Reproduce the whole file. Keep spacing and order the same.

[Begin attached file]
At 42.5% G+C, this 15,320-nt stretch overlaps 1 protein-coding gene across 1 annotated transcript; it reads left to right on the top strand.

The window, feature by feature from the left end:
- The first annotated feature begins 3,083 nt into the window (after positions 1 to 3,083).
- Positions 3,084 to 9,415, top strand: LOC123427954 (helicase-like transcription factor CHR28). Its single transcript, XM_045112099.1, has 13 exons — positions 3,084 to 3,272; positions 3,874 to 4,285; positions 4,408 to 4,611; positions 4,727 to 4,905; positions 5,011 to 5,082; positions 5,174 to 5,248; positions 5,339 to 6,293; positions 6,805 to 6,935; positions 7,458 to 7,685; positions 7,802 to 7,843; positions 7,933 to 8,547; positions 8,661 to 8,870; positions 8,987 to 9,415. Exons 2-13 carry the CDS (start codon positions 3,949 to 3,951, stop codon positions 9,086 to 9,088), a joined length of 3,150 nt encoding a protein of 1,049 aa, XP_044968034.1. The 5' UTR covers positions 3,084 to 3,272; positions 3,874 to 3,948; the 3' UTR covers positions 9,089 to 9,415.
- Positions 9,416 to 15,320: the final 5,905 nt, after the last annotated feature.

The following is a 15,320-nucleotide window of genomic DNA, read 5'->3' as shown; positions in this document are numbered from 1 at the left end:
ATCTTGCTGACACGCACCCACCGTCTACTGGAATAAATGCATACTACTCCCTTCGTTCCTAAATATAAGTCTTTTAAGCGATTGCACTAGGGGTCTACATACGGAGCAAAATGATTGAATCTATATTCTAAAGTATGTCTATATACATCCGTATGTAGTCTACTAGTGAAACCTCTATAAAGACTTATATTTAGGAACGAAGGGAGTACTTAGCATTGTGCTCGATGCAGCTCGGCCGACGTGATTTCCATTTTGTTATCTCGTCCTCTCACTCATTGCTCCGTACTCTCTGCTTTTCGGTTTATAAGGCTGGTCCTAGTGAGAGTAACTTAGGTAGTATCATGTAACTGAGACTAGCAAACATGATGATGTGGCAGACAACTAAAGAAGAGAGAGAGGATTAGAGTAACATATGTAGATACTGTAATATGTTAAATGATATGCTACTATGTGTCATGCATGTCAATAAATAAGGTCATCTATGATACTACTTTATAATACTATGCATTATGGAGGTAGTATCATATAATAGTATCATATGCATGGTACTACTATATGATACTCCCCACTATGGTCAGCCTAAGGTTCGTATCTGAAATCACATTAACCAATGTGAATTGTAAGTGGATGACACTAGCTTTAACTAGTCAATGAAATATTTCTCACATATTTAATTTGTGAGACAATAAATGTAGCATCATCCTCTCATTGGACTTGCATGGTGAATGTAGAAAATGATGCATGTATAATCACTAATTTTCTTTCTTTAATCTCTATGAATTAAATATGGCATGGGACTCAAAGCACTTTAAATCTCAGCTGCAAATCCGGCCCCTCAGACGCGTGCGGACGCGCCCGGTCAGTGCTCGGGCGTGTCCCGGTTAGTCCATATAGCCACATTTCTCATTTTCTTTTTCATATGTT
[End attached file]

At 42.5% G+C, this 15,320-nt stretch overlaps 1 protein-coding gene across 1 annotated transcript; it reads left to right on the top strand.

The window, feature by feature from the left end:
- The first annotated feature begins 3,083 nt into the window (after positions 1 to 3,083).
- Positions 3,084 to 9,415, top strand: LOC123427954 (helicase-like transcription factor CHR28). Its single transcript, XM_045112099.1, has 13 exons — positions 3,084 to 3,272; positions 3,874 to 4,285; positions 4,408 to 4,611; positions 4,727 to 4,905; positions 5,011 to 5,082; positions 5,174 to 5,248; positions 5,339 to 6,293; positions 6,805 to 6,935; positions 7,458 to 7,685; positions 7,802 to 7,843; positions 7,933 to 8,547; positions 8,661 to 8,870; positions 8,987 to 9,415. Exons 2-13 carry the CDS (start codon positions 3,949 to 3,951, stop codon positions 9,086 to 9,088), a joined length of 3,150 nt encoding a protein of 1,049 aa, XP_044968034.1. The 5' UTR covers positions 3,084 to 3,272; positions 3,874 to 3,948; the 3' UTR covers positions 9,089 to 9,415.
- Positions 9,416 to 15,320: the final 5,905 nt, after the last annotated feature.

The following is a 15,320-nucleotide window of genomic DNA, read 5'->3' as shown; positions in this document are numbered from 1 at the left end:
ATCTTGCTGACACGCACCCACCGTCTACTGGAATAAATGCATACTACTCCCTTCGTTCCTAAATATAAGTCTTTTAAGCGATTGCACTAGGGGTCTACATACGGAGCAAAATGATTGAATCTATATTCTAAAGTATGTCTATATACATCCGTATGTAGTCTACTAGTGAAACCTCTATAAAGACTTATATTTAGGAACGAAGGGAGTACTTAGCATTGTGCTCGATGCAGCTCGGCCGACGTGATTTCCATTTTGTTATCTCGTCCTCTCACTCATTGCTCCGTACTCTCTGCTTTTCGGTTTATAAGGCTGGTCCTAGTGAGAGTAACTTAGGTAGTATCATGTAACTGAGACTAGCAAACATGATGATGTGGCAGACAACTAAAGAAGAGAGAGAGGATTAGAGTAACATATGTAGATACTGTAATATGTTAAATGATATGCTACTATGTGTCATGCATGTCAATAAATAAGGTCATCTATGATACTACTTTATAATACTATGCATTATGGAGGTAGTATCATATAATAGTATCATATGCATGGTACTACTATATGATACTCCCCACTATGGTCAGCCTAAGGTTCGTATCTGAAATCACATTAACCAATGTGAATTGTAAGTGGATGACACTAGCTTTAACTAGTCAATGAAATATTTCTCACATATTTAATTTGTGAGACAATAAATGTAGCATCATCCTCTCATTGGACTTGCATGGTGAATGTAGAAAATGATGCATGTATAATCACTAATTTTCTTTCTTTAATCTCTATGAATTAAATATGGCATGGGACTCAAAGCACTTTAAATCTCAGCTGCAAATCCGGCCCCTCAGACGCGTGCGGACGCGCCCGGTCAGTGCTCGGGCGTGTCCCGGTTAGTCCATATAGCCACATTTCTCATTTTCTTTTTCATATGTT